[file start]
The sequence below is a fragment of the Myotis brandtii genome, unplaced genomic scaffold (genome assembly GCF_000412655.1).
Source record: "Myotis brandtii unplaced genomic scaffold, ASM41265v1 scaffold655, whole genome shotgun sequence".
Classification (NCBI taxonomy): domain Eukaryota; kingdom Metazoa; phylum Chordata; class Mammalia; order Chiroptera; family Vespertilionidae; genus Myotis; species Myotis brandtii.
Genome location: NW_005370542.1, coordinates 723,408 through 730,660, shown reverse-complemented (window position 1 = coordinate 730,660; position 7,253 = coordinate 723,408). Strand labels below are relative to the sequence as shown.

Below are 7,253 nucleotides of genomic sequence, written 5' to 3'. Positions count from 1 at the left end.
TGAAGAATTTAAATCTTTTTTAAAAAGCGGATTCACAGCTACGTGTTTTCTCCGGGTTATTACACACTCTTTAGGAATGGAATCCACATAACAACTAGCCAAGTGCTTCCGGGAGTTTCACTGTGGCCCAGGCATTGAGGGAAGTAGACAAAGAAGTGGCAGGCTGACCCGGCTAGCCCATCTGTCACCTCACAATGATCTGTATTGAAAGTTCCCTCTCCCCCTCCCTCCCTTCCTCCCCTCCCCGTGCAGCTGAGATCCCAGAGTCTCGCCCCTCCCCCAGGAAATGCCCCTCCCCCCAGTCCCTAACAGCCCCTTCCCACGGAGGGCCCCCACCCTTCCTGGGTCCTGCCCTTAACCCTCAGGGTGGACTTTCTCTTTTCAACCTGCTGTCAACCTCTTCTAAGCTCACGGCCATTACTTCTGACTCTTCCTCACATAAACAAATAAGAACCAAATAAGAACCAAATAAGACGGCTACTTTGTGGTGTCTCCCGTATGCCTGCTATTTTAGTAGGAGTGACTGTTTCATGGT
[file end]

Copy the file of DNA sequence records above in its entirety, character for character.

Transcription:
The sequence below is a fragment of the Myotis brandtii genome, unplaced genomic scaffold (genome assembly GCF_000412655.1).
Source record: "Myotis brandtii unplaced genomic scaffold, ASM41265v1 scaffold655, whole genome shotgun sequence".
Classification (NCBI taxonomy): domain Eukaryota; kingdom Metazoa; phylum Chordata; class Mammalia; order Chiroptera; family Vespertilionidae; genus Myotis; species Myotis brandtii.
Genome location: NW_005370542.1, coordinates 723,408 through 730,660, shown reverse-complemented (window position 1 = coordinate 730,660; position 7,253 = coordinate 723,408). Strand labels below are relative to the sequence as shown.

Below are 7,253 nucleotides of genomic sequence, written 5' to 3'. Positions count from 1 at the left end.
TGAAGAATTTAAATCTTTTTTAAAAAGCGGATTCACAGCTACGTGTTTTCTCCGGGTTATTACACACTCTTTAGGAATGGAATCCACATAACAACTAGCCAAGTGCTTCCGGGAGTTTCACTGTGGCCCAGGCATTGAGGGAAGTAGACAAAGAAGTGGCAGGCTGACCCGGCTAGCCCATCTGTCACCTCACAATGATCTGTATTGAAAGTTCCCTCTCCCCCTCCCTCCCTTCCTCCCCTCCCCGTGCAGCTGAGATCCCAGAGTCTCGCCCCTCCCCCAGGAAATGCCCCTCCCCCCAGTCCCTAACAGCCCCTTCCCACGGAGGGCCCCCACCCTTCCTGGGTCCTGCCCTTAACCCTCAGGGTGGACTTTCTCTTTTCAACCTGCTGTCAACCTCTTCTAAGCTCACGGCCATTACTTCTGACTCTTCCTCACATAAACAAATAAGAACCAAATAAGAACCAAATAAGACGGCTACTTTGTGGTGTCTCCCGTATGCCTGCTATTTTAGTAGGAGTGACTGTTTCATGGT